A naked man dances in the snow, while the late modern dance legend Merce Cunningham sits motionless at the opposite end of the room. A tarantella ritual explodes with a brutal raw energy, while Trisha Brown slows down time in a tucked away corner.
"With" is the operative word in this show.
"I describe the exhibit like a pas de deux, where the camera is partnering with dance," says Jenelle Porter, curator of the Institute of Contemporary Art (ICA) at the University of Pennsylvania and Dance with Camera curator.
"These are the works of visual artists. They only exist for the camera. None are records of a dance."
Porter makes us wonder, how a camera is like a dancer, in that it too moves, has a quality of motion, and is able to show us new and unconsidered angles for viewing. The camera is the dancer we never see, unless Charles Atlas, Cunningham's longtime video collaborator, happens to be involved. The exhibit includes two remarkable films by Atlas, one that turns the tables on the filmmaker.
A room full of dancers mid-motion packs a wallop whether it's live or on camera, so Porter isn't remotely surprised by my reaction.
"I did work with Toby Kamps on the floor plan for CAMH, but it's so different," Porter says. "At ICA, the show was more on a path, so the pacing was very planned. In the CAM installation, there are so many works in your view immediately. You can see almost everything from the midpoint of the space. That moment of seeing all those bodies moving in space came just slightly later in my version, so there was at first this kind of moment of quiet and stillness.
"For me, it was important to have bodies at all different scales, both time scales and size scales. Some pieces are so slow, even still, and some are exuberant and frenetic. My experience of the show is quite the same as yours, dazzled, as it was for many viewers in Philadelphia."
Not everything is in motion. Kelly Nipper's sequence of photographs, interval (2000), asks us to connect the dots ourselves, stringing together what happens between these images. "Opening with the Nipper photographs immediately throws off your expectation of the dance and the camera, and puts you in a position to be open to all these different types of relationships between the dancer and the camera," Porter says.
Dance with Camera is filled with abundant treasures, so pace yourself, visit often. Here are some of the dances that caught my eye.
Bruce Nauman's Dance or Exercise on the Perimeter of a Square (1967-68) might take a little explanation. Nauman is a conceptual artist, not a dancer, yet he lived and worked around the renegade energy of the Judson Dance Theatre, coming into contact with such icons of an era as Yvonne Rainer. The written instructions for Nauman's piece begin with the words, "Hire a dancer."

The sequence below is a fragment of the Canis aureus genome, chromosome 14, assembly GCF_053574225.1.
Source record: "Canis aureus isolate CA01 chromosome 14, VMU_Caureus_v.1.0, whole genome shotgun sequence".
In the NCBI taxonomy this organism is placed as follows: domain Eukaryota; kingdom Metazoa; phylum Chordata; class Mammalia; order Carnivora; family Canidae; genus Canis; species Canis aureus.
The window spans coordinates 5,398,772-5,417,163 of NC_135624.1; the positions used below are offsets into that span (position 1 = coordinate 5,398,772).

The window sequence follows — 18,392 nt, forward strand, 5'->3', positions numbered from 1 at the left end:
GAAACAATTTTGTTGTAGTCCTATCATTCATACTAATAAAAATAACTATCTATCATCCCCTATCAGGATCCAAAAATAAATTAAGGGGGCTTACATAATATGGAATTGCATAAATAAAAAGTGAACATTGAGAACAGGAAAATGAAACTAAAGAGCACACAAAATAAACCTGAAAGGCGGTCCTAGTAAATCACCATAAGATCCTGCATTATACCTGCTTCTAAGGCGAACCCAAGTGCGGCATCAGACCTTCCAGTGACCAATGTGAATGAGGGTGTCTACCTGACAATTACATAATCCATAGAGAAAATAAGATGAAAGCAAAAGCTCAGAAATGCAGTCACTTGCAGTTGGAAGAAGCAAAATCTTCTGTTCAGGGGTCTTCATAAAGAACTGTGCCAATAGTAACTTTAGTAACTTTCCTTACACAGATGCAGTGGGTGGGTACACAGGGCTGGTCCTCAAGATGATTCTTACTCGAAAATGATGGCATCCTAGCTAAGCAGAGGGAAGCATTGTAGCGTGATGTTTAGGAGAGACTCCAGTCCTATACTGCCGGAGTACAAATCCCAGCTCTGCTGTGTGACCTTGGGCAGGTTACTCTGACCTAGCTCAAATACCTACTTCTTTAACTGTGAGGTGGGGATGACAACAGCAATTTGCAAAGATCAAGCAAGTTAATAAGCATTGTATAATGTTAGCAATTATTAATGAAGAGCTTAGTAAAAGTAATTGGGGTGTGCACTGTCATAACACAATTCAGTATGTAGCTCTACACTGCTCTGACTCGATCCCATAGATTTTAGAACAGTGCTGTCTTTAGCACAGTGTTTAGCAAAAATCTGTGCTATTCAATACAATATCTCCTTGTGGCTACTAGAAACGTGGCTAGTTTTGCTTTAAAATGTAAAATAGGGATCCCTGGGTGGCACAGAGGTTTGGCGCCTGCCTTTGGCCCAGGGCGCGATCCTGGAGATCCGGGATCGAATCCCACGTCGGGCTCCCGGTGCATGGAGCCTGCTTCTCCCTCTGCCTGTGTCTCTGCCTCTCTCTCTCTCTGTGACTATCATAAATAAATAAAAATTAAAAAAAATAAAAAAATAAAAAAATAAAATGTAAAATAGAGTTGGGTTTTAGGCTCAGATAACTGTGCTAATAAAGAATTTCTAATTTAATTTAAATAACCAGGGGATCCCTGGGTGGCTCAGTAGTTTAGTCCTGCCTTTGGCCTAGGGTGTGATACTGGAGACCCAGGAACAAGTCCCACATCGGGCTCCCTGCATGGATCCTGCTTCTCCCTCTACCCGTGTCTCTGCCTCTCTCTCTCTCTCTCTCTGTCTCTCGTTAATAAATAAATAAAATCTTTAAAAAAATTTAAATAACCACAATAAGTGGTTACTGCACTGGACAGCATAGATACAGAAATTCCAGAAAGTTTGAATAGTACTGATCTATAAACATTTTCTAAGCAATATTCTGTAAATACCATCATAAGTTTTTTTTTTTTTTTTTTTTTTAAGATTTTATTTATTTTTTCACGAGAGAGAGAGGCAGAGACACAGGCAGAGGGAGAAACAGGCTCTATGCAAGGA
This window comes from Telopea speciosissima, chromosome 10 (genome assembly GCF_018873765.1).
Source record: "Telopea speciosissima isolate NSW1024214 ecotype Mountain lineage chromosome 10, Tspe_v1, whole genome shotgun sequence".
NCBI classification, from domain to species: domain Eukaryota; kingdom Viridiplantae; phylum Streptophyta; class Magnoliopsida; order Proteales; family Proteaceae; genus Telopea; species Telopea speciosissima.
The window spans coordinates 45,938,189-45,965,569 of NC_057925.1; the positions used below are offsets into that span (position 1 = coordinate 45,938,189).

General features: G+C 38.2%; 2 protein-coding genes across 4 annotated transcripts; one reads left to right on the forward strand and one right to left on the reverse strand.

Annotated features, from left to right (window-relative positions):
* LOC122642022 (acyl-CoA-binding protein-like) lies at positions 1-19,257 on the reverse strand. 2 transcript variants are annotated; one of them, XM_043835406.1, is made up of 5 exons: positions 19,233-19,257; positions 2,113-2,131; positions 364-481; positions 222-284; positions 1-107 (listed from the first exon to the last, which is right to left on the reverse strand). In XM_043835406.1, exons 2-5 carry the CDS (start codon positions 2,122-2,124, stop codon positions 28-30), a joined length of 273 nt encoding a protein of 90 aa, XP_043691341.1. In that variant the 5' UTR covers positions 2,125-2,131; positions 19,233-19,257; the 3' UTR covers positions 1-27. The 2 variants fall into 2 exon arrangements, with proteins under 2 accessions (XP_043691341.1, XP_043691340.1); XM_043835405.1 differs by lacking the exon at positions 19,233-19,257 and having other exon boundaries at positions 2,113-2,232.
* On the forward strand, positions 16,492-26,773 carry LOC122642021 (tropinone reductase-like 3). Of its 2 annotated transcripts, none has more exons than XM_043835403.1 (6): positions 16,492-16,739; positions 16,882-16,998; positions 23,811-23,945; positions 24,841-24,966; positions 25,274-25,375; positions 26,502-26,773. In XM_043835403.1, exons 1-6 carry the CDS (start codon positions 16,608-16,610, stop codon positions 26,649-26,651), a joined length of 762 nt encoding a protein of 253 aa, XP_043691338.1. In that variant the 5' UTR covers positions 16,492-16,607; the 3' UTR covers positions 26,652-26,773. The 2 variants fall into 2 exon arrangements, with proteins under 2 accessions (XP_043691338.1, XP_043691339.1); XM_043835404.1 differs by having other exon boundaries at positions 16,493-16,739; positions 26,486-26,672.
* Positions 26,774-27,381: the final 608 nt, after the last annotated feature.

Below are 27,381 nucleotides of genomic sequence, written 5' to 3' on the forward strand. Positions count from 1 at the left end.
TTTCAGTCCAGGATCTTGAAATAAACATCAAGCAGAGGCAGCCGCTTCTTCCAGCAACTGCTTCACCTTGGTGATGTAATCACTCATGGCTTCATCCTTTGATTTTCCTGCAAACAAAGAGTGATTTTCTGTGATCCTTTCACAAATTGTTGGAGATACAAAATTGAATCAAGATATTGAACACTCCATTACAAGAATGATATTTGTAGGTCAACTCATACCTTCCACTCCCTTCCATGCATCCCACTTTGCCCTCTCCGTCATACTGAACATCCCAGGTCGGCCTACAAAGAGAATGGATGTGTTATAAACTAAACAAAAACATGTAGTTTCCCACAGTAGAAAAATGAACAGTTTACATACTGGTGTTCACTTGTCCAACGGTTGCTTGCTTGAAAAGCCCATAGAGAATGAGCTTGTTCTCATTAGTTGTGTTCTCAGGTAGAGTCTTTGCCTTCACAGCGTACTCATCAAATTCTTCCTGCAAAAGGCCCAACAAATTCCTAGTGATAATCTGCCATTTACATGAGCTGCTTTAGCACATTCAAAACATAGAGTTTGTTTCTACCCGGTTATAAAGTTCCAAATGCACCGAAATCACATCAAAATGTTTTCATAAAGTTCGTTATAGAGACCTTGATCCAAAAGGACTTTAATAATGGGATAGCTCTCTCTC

He didn't, and the result has become a signature performance archive. The constant clicking of the metronome becomes the unattended soundtrack for the show.
Equally curious is the zany fake ballerina, Eleanor Antin in Caught in the Act (1973). Antin learned ballet from a book and well, it shows, making a very witty comment on pretense. Antin reveals what usually remains hidden, bringing the usual ethereal nature of ballet crashing down to earth with a thud and a snicker.
Another group of non-dancers grabbed my attention in Ann Carlson and Mary Ellen Strom's film of lawyers acting out the gestures from their lives in Sloss, Kerr, Rosenberg & Moore (2007). Carlson is famous for using real people in her dances, and here the authenticity is particularly powerful.
Bruce Conner's Breakaway (1966) busts entertainer Tony Basil into a million cuts, laying the groundwork of what would become music video decades later. Basil, recently seen on FOX reality show, So You Think You Can Dance as a guest judge, also performs the song. It's mesmerizing and considerably more interesting than what you would find on MTV any day.
Porter includes a little history corner. Plan to park there for at least 30 minutes or make several short visits. Here you can watch Brown dancing in real time and then again in slow motion in Babette Mangolte's Water Motor (1978).
It's like getting a little closer to Brown's uncanny sense of flow. There's a rare chance to watch William Forsythe dance in Solo (1997), directed by Thomas Lovell Balogh. Rainer's Hand Movie (1966) reveals the camera as a way to direct our attention to the protean dexterity of the human hand. But it may be Hilary Harris' Nine Variations on a Dance Film (1966) that kept me most transfixed.
The amazing Bettie de Jong repeats the same phrase over and over while the camera chooses a different way of showing us the movement. It's a chance to see exactly how a camera can deconstruct choreography.
The exhibit is loaded with community events, film showings and performances. Houston choreographer and filmmaker Lydia Hance of FrameDance collaborates with Rosie Trump for Points and Coordinates on Sept. 16. Anthony Brandt of Musiqa plans a Loft Concert with video by Be Johnny on Sept. 23. The Judson icon Deborah Hay presents Lecture on the Performance of Beauty on Oct. 2, while the exhibit wraps up with Navigating the Hallway, including dances by Leslie Scates, KDNY, Becky Valls, Teresa Chapman and Core Performance Company.
Oh, about that naked guy in the snow.
The Luis Jacob film is called A Dance for Those of Us Whose Hearts Have Turned to Ice, based on the Choreography of Francoise Sullivan and the Sculpture of Barbara Hepworth (2007). Keith Cole, a well-known performance artist, actually makes several references to Sullivan's dances during his snow dance. He is most definitely performing just for the camera, and for you, too, should you happen to wander into Dance with Camera.
Hilary Harris shows us every angle in Nine Variations on a Dance Theme (1966):